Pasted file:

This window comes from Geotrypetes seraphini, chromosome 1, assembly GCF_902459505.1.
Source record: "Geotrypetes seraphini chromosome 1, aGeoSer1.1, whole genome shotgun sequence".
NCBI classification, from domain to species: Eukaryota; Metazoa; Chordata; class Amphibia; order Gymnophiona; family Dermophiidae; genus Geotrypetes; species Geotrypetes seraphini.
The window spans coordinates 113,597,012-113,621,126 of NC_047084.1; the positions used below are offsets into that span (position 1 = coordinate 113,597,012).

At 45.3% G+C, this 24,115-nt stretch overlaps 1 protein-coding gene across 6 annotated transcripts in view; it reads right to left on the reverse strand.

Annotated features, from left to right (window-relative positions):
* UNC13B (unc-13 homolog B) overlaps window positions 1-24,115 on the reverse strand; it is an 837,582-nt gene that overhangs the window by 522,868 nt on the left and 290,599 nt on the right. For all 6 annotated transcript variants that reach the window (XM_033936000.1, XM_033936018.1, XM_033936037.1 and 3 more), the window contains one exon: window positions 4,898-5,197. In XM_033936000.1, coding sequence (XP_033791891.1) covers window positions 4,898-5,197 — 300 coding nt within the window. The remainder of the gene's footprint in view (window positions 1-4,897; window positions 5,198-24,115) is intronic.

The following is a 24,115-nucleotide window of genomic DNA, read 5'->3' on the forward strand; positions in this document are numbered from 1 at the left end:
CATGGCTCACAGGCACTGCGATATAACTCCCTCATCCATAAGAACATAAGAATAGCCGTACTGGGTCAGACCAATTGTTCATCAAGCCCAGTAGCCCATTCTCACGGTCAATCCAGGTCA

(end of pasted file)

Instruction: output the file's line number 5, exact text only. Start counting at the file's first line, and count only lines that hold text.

At 45.3% G+C, this 24,115-nt stretch overlaps 1 protein-coding gene across 6 annotated transcripts in view; it reads right to left on the reverse strand.